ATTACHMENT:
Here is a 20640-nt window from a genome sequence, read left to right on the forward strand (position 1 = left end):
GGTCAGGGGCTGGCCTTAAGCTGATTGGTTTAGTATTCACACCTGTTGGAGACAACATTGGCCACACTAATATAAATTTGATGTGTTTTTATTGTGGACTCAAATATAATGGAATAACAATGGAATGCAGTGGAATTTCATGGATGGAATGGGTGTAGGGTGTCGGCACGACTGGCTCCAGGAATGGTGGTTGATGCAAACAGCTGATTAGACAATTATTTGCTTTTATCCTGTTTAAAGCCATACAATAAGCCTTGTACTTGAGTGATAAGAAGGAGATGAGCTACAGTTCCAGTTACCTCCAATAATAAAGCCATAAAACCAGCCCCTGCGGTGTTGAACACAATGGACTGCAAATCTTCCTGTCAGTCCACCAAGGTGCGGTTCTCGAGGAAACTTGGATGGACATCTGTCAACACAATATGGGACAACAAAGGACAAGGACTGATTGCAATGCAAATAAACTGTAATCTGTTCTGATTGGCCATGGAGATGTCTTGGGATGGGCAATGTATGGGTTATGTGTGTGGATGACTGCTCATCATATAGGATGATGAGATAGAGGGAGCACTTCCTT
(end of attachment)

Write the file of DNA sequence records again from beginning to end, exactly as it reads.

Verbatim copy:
Here is a 20640-nt window from a genome sequence, read left to right on the forward strand (position 1 = left end):
GGTCAGGGGCTGGCCTTAAGCTGATTGGTTTAGTATTCACACCTGTTGGAGACAACATTGGCCACACTAATATAAATTTGATGTGTTTTTATTGTGGACTCAAATATAATGGAATAACAATGGAATGCAGTGGAATTTCATGGATGGAATGGGTGTAGGGTGTCGGCACGACTGGCTCCAGGAATGGTGGTTGATGCAAACAGCTGATTAGACAATTATTTGCTTTTATCCTGTTTAAAGCCATACAATAAGCCTTGTACTTGAGTGATAAGAAGGAGATGAGCTACAGTTCCAGTTACCTCCAATAATAAAGCCATAAAACCAGCCCCTGCGGTGTTGAACACAATGGACTGCAAATCTTCCTGTCAGTCCACCAAGGTGCGGTTCTCGAGGAAACTTGGATGGACATCTGTCAACACAATATGGGACAACAAAGGACAAGGACTGATTGCAATGCAAATAAACTGTAATCTGTTCTGATTGGCCATGGAGATGTCTTGGGATGGGCAATGTATGGGTTATGTGTGTGGATGACTGCTCATCATATAGGATGATGAGATAGAGGGAGCACTTCCTT